Read the full story in the Chicago Tribune.
Mayor Lori Lightfoot has ordered Chicago’s building department to stop any non-emergency demolitions this week after Saturday’s demolition at the Crawford Coal Plant sent a cloud of dust into the Little Village neighborhood.
Read the full story in Columbia Journalism Review.
An absent dog does not bark, says an African proverb. The US press has hardly been absent during the coronavirus outbreak; many outlets have run stories about little else. But the focus on the virus has distracted the press from its watchdog function on other matters of public importance, including the climate crisis. Just as some merchants have exploited the pandemic to price gouge, some government and corporate officials appear to have chosen this moment of anxiety and distraction to engineer financial give-aways and regulatory rollbacks that under normal circumstances would be bitterly contested.
Thursday, April 16, 2020 1:00 pm CDT
The Covid-19 pandemic is forcing everyone to adapt to new working conditions. For many energy managers, this means working from home while trying to maintain a focus on energy efficiency. For Paul Edwards from Compressed Air Consultants, an ENERGY STAR Industrial Service & Product Partner, this means no more on-site assessments. So Paul is adapting by conducting remote performance analysis of compressed air systems for clients and has offered to share what he is learning from the process with ENERGY STAR Industrial Partners. Though done offsite, Paul estimates that 40-70% of the kWh savings found in a compressed air audit can still be found without setting a foot on site.
Join us for this special pop-up webinar to hear some strategies for assessing compressed air systems from home. We will also hear from an ENERGY STAR partner who has worked with Paul on a remote assessment and will have time for questions and discussions of remote monitoring strategies.
- Paul Edwards, President, Compressed Air Consultants, Inc
- Walt Tunnessen, ENERGY STAR Industrial Team
Read the full story in the Delacourt Review.
Can attitude help save the planet? A frightened climate reporter meets an ex-basketball player with a serious game plan.
Read the full story in Nature.
Springer Nature says it commits to offering researchers a route to publishing open access in Nature and most Nature-branded journals from 2021.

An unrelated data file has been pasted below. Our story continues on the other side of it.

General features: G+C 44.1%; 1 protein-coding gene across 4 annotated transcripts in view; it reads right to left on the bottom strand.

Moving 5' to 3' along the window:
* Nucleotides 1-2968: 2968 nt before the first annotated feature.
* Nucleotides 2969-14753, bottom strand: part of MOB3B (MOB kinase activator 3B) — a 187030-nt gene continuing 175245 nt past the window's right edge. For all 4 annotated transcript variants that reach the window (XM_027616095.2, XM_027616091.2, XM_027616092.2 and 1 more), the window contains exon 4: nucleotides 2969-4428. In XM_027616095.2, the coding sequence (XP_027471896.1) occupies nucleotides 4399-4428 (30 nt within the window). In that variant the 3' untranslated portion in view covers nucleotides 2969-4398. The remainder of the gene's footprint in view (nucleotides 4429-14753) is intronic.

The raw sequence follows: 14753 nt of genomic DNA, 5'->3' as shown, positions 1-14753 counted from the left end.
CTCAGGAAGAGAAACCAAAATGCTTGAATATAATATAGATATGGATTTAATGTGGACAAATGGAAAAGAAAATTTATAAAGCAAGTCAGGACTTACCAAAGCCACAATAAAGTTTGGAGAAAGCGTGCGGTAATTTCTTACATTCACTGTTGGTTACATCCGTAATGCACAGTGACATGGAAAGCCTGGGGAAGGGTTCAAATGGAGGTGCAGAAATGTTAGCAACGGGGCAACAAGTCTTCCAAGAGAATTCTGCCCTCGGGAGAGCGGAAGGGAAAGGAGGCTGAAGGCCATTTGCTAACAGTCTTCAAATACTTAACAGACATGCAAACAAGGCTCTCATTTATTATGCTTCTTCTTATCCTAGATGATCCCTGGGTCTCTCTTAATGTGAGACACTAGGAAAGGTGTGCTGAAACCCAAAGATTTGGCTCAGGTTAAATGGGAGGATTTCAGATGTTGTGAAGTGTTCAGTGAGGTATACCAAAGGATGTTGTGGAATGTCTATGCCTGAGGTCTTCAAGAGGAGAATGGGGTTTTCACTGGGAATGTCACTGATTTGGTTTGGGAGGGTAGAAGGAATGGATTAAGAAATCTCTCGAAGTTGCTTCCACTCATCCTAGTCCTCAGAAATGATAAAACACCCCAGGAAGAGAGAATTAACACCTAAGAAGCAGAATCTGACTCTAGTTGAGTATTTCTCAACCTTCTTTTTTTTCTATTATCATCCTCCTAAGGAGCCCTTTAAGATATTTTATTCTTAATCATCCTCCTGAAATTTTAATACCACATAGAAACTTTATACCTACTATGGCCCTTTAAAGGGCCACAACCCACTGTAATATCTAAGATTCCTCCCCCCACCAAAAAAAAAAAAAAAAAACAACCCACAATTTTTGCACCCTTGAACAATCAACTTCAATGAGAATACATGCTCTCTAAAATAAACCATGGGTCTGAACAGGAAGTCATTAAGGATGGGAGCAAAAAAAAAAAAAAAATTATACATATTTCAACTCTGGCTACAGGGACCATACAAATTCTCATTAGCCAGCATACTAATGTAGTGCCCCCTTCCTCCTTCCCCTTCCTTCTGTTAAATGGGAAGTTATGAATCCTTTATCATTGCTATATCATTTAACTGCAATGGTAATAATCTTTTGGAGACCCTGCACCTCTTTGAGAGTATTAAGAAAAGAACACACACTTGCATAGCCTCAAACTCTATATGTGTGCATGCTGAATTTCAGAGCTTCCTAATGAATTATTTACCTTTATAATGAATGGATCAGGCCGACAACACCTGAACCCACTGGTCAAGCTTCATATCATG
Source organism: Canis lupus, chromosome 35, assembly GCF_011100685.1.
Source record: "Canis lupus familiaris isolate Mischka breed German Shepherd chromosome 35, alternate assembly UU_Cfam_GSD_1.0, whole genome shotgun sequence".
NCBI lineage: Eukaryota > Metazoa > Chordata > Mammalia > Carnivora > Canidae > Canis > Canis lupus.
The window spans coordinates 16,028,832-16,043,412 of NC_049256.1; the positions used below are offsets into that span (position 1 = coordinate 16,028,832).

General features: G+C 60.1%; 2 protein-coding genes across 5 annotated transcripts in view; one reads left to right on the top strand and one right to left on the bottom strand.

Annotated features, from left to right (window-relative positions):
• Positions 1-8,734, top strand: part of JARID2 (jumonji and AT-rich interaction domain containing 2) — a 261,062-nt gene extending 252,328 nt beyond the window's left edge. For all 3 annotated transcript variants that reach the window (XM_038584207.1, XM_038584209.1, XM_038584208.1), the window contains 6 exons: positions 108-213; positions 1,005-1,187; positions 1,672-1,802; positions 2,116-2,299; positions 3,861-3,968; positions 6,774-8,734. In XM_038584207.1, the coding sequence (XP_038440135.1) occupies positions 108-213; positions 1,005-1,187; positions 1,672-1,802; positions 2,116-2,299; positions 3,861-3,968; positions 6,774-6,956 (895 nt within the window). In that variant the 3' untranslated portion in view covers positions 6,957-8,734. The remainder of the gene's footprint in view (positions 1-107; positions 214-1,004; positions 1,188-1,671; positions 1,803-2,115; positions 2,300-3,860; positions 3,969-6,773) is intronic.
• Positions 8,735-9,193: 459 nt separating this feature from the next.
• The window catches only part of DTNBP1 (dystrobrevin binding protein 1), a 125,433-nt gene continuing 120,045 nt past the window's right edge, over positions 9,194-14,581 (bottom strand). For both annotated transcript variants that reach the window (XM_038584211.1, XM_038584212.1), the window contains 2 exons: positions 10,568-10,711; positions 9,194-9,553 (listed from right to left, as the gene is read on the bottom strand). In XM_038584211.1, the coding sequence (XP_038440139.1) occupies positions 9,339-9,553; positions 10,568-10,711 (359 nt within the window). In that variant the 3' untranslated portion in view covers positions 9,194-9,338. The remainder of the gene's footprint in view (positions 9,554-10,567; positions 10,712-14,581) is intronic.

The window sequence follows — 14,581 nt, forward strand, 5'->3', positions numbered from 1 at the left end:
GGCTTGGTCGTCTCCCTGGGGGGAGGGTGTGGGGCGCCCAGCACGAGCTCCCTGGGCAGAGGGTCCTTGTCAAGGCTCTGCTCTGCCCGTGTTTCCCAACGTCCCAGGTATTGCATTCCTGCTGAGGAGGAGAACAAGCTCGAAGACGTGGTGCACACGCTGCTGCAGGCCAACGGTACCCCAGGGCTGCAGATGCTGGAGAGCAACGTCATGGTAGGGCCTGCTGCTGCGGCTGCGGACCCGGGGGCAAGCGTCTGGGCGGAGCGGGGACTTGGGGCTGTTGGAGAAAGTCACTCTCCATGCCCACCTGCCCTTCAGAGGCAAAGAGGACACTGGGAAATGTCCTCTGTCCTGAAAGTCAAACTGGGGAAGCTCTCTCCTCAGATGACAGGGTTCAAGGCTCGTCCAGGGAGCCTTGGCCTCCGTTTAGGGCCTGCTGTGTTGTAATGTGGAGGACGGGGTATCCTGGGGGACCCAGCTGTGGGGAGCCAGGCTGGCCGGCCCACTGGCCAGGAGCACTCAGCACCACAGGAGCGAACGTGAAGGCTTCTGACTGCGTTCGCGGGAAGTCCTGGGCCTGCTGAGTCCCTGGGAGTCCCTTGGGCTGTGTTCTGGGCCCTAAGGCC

Read the full story from UPI.
Japanese scientists say they have developed plastic that can disintegrate at sea within 30 days.
The Asahi Shimbun reported the plastic contains cassava, a raw material used to make tapioca, and cellulose found in wood pulp, originating from tropical climates.
Read the full story at FoodBev.
Scientists working for industrial chemistry firm Carbios have discovered an enzyme which can reportedly break down PET plastics for recycling into food-grade material in hours, rather than weeks.
Read the full story in the Washington Post.
Climate change means more floods, which overwhelm urban sewers and send raw sewage into rivers and streams. Philadelphia is aiming to capture rainwater before it flows into city drains.
Read the full story in Concrete Products.
Chemical specialist Elixsys reports successful laboratory extraction of industrial-grade compounds from power generating stations’ coal combustion products (CCP). Through methods exhibiting “zero waste and environmental impact” and marketing agreements in place or progress, the company plans to bring finished materials to construction and industrial supply chains.
Read the full story in GreenBiz.
With everything from basketball to baseball to bowling being postponed or canceled, and with the 2020 Olympics delayed until 2021, competitive sports largely have been sidelined by the pandemic. And yet, during this lengthy timeout, athletes continue to be engaged, using their celebrity power to help bring awareness to social distancing and other things we should be doing to address the coronavirus crisis.
Climate change, too. Today, a veteran sports marketing executive is launching his side hustle: a new nonprofit to engage professional athletes to become messengers and evangelists on the climate crisis.
EcoAthletes aims to “identify, inspire, coach and deploy athletes to talk about climate change — where they are and in ways that they’re comfortable,” according to its founder, Lew Blaustein, who’s spent more than 30 years in brand management, sports marketing and promotion, and who writes GreenSportsBlog, which since 2014 has been syndicated on GreenBiz. (In addition, I serve on EcoAthletes’ advisory board.)